Women who need to undergo surgery for gynaecological cancers now have an option to have surgery that is less painful, results in less scarring, allows them to get back on their feet faster while being just as effective in removing cancer - by opting for robotic cancer surgery. With this surgical breakthrough, patients avoid the complications associated with more traditional approaches to surgery for women's cancers.
The Gynaecologic Robot-Assisted Cancer and Endoscopic Surgery at Singapore's National University Hospital surgical programme (GRACES @ NUH) started offering this option to gynaecologic cancer patients in August 2008. The first patient to receive this treatment was a 52-year-old woman with endometrial cancer. She was ready to be discharged after only 48 hours in hospital following a major cancer surgery, and was back on her feet in less than half the time it would take for a patient undergoing traditional surgery for endometrial cancer. She was able to accomplish this feat because she did not have to contend with the painful handicap of a sizeable surgical wound, the side effects of multiple pain medications or weakness from blood loss which remain common problems associated with traditional endometrial cancer surgery.
The GRACES @ NUH surgical team involved in this surgery comprised Dr Jeffrey Low and Prof Ilancheran (both Senior Consultants), Dr Joseph Ng (Consultant), Dr Fong Yoke Fai (Consultant) and Dr Suresh Nair (Visiting Consultant) from the Department of Obstetrics & Gynaecology.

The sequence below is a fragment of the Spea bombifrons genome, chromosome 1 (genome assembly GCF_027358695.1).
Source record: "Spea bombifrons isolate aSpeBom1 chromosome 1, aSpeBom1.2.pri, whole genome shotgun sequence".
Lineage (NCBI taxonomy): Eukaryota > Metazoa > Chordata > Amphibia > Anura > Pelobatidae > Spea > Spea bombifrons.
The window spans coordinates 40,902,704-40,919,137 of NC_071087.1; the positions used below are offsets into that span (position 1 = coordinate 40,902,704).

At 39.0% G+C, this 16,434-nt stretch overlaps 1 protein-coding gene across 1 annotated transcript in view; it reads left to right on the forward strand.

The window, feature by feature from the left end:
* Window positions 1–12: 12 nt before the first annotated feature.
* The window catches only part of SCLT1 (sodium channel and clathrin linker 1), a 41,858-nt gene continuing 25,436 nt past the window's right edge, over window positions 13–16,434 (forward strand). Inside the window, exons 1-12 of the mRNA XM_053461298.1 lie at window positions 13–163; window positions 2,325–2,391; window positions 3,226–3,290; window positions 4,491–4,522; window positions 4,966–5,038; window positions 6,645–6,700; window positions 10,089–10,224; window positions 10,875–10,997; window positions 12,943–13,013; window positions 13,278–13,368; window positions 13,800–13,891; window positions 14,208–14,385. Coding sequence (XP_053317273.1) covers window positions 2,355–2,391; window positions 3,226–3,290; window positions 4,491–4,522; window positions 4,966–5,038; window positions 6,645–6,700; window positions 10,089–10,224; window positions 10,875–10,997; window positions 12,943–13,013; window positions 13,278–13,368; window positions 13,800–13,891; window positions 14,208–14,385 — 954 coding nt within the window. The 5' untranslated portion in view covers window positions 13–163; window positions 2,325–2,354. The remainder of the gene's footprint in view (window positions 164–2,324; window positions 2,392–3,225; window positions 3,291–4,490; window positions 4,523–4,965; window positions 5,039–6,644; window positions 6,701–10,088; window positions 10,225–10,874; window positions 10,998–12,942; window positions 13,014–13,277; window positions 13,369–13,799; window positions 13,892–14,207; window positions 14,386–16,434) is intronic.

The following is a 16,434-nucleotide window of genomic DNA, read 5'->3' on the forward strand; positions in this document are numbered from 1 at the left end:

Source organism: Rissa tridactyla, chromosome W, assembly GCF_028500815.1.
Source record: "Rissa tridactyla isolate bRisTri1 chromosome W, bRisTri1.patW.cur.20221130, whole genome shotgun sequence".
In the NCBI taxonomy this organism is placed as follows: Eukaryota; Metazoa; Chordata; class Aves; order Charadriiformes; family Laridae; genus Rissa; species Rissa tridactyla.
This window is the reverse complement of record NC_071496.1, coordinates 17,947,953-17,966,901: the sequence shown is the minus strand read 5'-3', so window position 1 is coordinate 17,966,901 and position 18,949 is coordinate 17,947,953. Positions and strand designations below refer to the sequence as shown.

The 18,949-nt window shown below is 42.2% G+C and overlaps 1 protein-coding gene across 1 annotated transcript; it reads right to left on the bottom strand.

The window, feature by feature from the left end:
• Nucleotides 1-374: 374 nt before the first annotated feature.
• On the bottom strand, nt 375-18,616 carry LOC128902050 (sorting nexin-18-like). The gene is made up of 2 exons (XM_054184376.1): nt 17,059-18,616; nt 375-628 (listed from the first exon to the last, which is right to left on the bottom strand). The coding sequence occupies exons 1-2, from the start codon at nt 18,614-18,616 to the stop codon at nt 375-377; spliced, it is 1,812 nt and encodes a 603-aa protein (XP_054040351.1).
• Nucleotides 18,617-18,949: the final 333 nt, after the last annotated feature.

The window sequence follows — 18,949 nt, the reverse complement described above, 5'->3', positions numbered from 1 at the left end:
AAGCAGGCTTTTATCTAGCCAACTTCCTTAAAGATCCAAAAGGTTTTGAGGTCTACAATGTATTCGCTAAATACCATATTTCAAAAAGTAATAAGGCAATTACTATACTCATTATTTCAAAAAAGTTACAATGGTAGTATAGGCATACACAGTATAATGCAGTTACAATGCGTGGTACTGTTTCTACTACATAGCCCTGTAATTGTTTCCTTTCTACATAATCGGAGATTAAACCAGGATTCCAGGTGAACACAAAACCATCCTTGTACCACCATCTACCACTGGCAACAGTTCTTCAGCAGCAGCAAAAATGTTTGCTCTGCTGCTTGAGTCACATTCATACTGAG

What is Robot-Assisted Cancer Surgery?
Robot-assisted surgical systems involve two integral components - the Surgeon's Console and a Patient Cart. During the surgery, the surgeon sits at the console and controls the actions of the robotic arms that reside in the bedside patient cart where the actual cutting takes place.
Through this surgical system, the surgeon's technical expertise, understanding of disease and knowledge of human anatomy are enhanced by the robot's strength, stability, dexterity, and visualisation. The synergy between man and machine results in higher surgical functionality, which ultimately translates into better surgical outcomes for the patient.
Robot-Assisted Versus Traditional Cancer Surgery
Traditionally, cancer surgery requires that a patient's abdomen be opened as this approach allows the surgeon to use his hands naturally and directly while allowing direct visualisation of the structures. This approach leaves a large surgical wound with common complications of pain, infection and the likelihood of poor wound healing and wound infection. A slower return of bowel function, the need for intravenous fluid support and the need for IV medication to provide adequate post-operative pain relief result in longer hospital stays and slower return to normal daily functioning.